The demolition of McKim, Mead & White’s Pennsylvania Station proved to be the great architectural trauma of New York. It was arguably the worst destruction the city endured in the past hundred years before the attacks of 9/11; its effects altered the urban fabric just as much. At Penn, the promise of “progress” was, in fact, the terror that leveled that civic temple of 1910 and replaced its soaring classicism with the soul-crushing modernism of today’s station. In 1965, a sign on Seventh Avenue announced the “redeveloped” station with the cheery slogan, “on the way to you.” Just behind it, as commuters continued to board their trains, the station’s exterior colonnade and vaulted interior were bashed to bits and carted off as landfill to the New Jersey Meadowlands.
The tragedy signaled an ignominious end to New York’s classical era. The indignities it introduced have become a daily reminder of what was lost. That’s because, for the sake of expediency while developers disfigured what had to remain an active transportation center, the old station was leveled rather than excavated. To keep the trains running, on through if not on time, the tracks, the east–west submarine tunnels, and the platforms were all kept, even as they were covered over with an oppressively low new ceiling. Like a blister in the sun, the awful new Madison Square Garden rose above these ruins. (To add insult to injury, the sports complex was named after the original palace where Harry K. Thaw had murdered Stanford White.) Commuter and intercity rail passengers—up to 600,000 a day spread across Amtrak, New Jersey Transit, and the Long Island Rail Road—were crushed down into what remained of the increasingly urine-soaked passages beneath. The ingenious double-decker platforms of old Penn, originally created to distinguish the path of arriving and departing passengers, now just added to the underground mayhem.
From the Baths of Diocletian, one of the classical models for the original station, to a modern-day sewer, old Penn has haunted the city’s conscience just as its replacement has remained a blight on the urban landscape. “One entered the city like a god,” the architectural historian Vincent Scully famously observed. “One scuttles in now like a rat.” Over the years, even as much else in the city has improved, new Penn’s warren of dingy tunnels and onrushing crowds has remained astonishingly grim.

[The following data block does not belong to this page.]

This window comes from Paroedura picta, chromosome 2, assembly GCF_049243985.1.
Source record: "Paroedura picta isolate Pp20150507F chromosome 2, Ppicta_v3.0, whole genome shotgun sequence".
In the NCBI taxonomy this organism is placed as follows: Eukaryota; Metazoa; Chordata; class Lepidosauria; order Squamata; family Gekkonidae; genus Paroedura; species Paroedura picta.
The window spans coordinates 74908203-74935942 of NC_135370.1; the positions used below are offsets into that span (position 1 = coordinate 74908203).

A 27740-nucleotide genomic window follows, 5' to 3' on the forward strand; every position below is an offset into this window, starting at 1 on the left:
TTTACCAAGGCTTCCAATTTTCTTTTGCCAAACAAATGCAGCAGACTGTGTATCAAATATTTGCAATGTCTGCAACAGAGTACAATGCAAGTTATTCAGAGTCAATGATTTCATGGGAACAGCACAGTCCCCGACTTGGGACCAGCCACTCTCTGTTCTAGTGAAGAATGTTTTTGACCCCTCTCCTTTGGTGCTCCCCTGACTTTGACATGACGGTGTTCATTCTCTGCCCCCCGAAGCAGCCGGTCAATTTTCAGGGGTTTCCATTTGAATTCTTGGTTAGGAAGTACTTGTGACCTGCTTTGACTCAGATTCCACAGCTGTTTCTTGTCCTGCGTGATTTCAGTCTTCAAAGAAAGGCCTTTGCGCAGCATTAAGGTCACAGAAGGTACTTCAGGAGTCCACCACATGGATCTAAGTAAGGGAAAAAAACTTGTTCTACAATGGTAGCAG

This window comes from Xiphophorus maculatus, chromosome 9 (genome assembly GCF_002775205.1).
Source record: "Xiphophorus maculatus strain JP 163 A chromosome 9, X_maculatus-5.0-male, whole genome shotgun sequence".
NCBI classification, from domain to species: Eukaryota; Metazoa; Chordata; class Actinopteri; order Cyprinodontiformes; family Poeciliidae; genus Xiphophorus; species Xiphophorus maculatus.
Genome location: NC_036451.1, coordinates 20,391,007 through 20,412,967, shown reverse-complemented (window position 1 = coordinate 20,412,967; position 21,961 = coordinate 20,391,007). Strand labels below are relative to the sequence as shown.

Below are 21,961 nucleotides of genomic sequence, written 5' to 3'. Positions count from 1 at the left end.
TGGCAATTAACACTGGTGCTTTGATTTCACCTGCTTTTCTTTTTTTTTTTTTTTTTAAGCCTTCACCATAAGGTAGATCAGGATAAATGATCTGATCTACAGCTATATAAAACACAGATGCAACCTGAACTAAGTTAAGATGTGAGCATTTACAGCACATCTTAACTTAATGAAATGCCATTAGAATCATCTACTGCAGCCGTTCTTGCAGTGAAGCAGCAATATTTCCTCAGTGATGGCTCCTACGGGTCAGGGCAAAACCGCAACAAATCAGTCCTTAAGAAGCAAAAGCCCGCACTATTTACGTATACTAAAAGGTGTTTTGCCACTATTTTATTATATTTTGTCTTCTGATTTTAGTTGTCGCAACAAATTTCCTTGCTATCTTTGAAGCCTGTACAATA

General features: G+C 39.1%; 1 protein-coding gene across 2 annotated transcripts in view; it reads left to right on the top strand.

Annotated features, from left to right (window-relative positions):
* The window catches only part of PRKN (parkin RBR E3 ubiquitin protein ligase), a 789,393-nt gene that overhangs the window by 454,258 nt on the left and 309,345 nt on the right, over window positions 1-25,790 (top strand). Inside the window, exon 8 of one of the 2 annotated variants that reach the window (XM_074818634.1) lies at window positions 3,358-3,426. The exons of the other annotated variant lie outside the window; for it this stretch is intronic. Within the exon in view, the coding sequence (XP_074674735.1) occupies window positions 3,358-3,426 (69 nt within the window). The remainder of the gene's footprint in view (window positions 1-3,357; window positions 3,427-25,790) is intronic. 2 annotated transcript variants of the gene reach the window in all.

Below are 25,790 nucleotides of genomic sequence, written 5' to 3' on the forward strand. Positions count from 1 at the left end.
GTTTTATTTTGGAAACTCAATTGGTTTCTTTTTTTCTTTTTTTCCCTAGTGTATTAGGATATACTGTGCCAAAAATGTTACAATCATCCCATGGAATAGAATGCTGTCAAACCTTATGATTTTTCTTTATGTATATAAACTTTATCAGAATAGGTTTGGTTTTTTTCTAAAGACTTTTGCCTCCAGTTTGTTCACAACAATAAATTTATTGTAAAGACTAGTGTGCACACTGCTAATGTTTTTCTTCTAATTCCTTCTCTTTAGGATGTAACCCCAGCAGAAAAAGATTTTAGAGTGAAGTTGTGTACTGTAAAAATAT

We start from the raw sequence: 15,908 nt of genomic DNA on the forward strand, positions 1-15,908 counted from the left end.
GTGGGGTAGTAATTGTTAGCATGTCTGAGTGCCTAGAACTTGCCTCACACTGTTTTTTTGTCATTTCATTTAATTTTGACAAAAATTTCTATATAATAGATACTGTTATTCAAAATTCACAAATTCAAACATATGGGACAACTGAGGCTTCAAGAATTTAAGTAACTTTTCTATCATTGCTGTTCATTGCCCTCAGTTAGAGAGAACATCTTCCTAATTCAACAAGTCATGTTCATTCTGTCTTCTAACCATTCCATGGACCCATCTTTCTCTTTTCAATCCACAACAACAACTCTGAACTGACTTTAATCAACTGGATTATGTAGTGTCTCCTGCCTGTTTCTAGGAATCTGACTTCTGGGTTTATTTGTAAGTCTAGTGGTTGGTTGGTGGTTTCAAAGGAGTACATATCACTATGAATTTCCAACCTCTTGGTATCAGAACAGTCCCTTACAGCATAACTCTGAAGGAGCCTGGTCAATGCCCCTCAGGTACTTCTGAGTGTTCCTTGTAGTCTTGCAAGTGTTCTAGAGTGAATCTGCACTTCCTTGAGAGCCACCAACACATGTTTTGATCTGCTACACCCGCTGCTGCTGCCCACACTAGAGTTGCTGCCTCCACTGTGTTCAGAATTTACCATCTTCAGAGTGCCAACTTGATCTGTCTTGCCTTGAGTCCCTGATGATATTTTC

In my own underground transfers, I too have learned the many twists and turns it takes to walk from the Seventh Avenue subway to an Amtrak train. I pass through one sickly tile corridor after another, beneath the stained ceilings perfumed with stale pretzels, on up to Penn’s departure concourse, only to wait among a scrum of passengers jostling one another over the announcement of their departure track. The one solace of this subterranean passage is the glimpse of old Penn that occasionally flashes in the light like an artifact kicked up in the rubble. A old handrail here and a staircase there—a few remnants of the original station remarkably remain intact amid the latter-day squalor.
That the Moynihan Train Hall offers improvements over Penn’s existing facilities is a low bar to clear.
Some three decades ago, looking up from the back of Penn Station on Eighth Avenue, Daniel Patrick Moynihan, the iconoclastic senator from New York who died in 2003, made a similar discovery on a much larger scale. What he saw was not exactly old Penn, where as a boy he had once shined shoes, but there to the west was a building with striking similarities to the original station. And indeed, occupying an equivalent two-block space, the General Post Office Building, now known as the James A. Farley Building, still rises as a shadow of old Penn. In fact, McKim, Mead & White designed the facility, which opened in 1914 and was expanded to its current size in 1935, to complement the station. The Olympian building ringed with Corinthian columns and pilasters at one time served the same central role for mail as Penn did for passengers. At the time that Moynihan gave it another look, changes in postal distribution were upending the rail-based facility, just as the car and airplane had done to old Penn.